I am deep in practicing and learning martial arts (MA) and self-defense (as time permits). I am taking weekly private lessons (inspired by the Peak book) in Thai boxing and practicing at home. I have figured out that to understand the internal martial art of Tai Chi Chuan (TCC) better, I really need to get solid base fighting skills. And Thai boxing is perfect for it since it has only few techniques and thus is really focused on these basics. I am exploring the ZBB principles of effective body use - put my whole body into a punch or kick, using only the necessary muscles without tensing others, staying maximally relaxed, staying balanced. I have a lot to improve and explore in individual punches and kicks but they are kind of OK. But I struggle with staying balanced and keeping the correct body structure and mechanics when I have to flow from one technique to another in combinations. If I cannot manage this, how can I hope to move well in TCC? It is a really good learning - and, at the same time, an unforgiving test of my skill. Another level of challenge is provided by drills and sparring that force me to learn to move, see an attack coming, avoid it (hopefully!), and provide the experience of hitting and getting hit. (For instance I wouldn’t have believed that a fake low kick that turns into a head kick can effectively happen outside my field of vision - the change thus being invisible to me - and surprise me so much even though I knew it was coming.)
I have been also learning about effective solo practice, primarily through the (awesome!) books Solo Training by L. W. Christensen and The Fighter’s Guide To Hard-Core Heavy Bag Training by Demeere and Christensen. I have learned a lot of useful principles, practices, exercises, and workouts and am setting up my own home training regimen centered on my current need of learning the basics well.
I still haven’t figured out why I am doing martial arts. Sure, it is a lot of fun, it is great for health (if you respect your body), and it is cool to be able to defend yourself (at least in theory ;-)). But how does it contribute to my ultimate goal of mental and spiritual growth, as described by Jung and others? MA is often associated with spirituality, especially in Japan and in the case of TCC. But there are also many non-spiritual MAs (boxing, Thai boxing, …) and many great TCC practitioners where rather rascals and fighters than wise holy men. Ralston mentions in the ZBB book that martial arts became for him a tool for studying the mind. I have to yet figure that one out.
I continue with the year-long Zen Body-Being e-course. I don’t really keep up with it, partly due to the lack of focus and thus practice, but I occasionally make some minor progress. I hope that over time it will add up (enhanced by and enhancing my practice of the Alexander Technique). And I plan to go through the course repeatedly on my own in the coming years. This stuff is extremely important - but also correspondingly challenging.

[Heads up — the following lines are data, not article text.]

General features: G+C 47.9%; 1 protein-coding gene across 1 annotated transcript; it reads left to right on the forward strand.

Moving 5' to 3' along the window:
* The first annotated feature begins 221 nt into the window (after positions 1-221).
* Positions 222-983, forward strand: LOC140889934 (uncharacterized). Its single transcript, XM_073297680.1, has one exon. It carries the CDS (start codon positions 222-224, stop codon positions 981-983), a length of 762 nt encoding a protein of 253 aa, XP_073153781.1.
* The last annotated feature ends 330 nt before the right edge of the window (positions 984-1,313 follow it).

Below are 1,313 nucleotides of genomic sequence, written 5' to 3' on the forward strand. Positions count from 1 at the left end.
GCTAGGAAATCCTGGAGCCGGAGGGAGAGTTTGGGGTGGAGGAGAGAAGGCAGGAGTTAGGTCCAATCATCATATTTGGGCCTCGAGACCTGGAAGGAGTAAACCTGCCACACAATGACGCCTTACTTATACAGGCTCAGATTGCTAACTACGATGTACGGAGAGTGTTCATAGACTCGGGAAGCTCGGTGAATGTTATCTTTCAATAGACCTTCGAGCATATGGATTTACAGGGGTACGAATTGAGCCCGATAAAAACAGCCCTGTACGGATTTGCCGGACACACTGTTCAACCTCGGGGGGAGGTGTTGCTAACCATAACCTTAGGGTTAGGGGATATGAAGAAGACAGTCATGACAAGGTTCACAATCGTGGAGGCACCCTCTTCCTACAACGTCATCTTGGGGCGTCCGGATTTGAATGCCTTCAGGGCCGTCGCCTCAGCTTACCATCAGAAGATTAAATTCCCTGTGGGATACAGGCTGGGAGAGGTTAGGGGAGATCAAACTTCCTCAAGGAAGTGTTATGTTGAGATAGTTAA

I have entered my third year of practicing the Alexander Technique (
an educational process that develops the ability to realign posture and to avoid unnecessary muscular and mental tension while correcting one’s faulty self-awareness and practicing non-doing). I make slow but steady progress, becoming aware of some unnecessary tension and being somewhat closer to the ideal state. My teacher tells me it is much better than it used to be. But I am sure there is still a very, very long way to go. And I am slowly embarking on the process of eventually becoming Alexander teacher myself. I cannot imagine how I will ever be able to do it, to gain the necessary sensitivity and understanding, but it is worth trying anyway. I believe firmly that the best way to learn something is to (try to) teach it to others. Also, the book How You Stand, How You Move, How You Live: Learning the Alexander Technique to Explore Your Mind-Body Connection and Achieve Self-Mastery provides some great insights and exercises that will (do?) help me a lot.
On the personal front, I am challenged to become more patient, understanding, and empathetic. I would like to not get frustrated and angry no matter what, at work or with friends. And I need to become a little less self-centered and devote some of the time I use for study and practice to nurturing my relationships and to attend to the needs of my close ones. Relationships are like flowers - they need regular watering and care or they will eventually wither away.
What is next? I am soon starting a new project and will have very little time for study and practice in the coming months so I do not make any plans. But perhaps I will find a training partner to explore self-defense with. And I play with the thought of eventually finding some youth in my neighbourhood willing to explore martial arts and self-defense together, though I see this as quite unlikely. I will continue with ZBB, Thai boxing, and the Alexander Technique as much as I will be able to.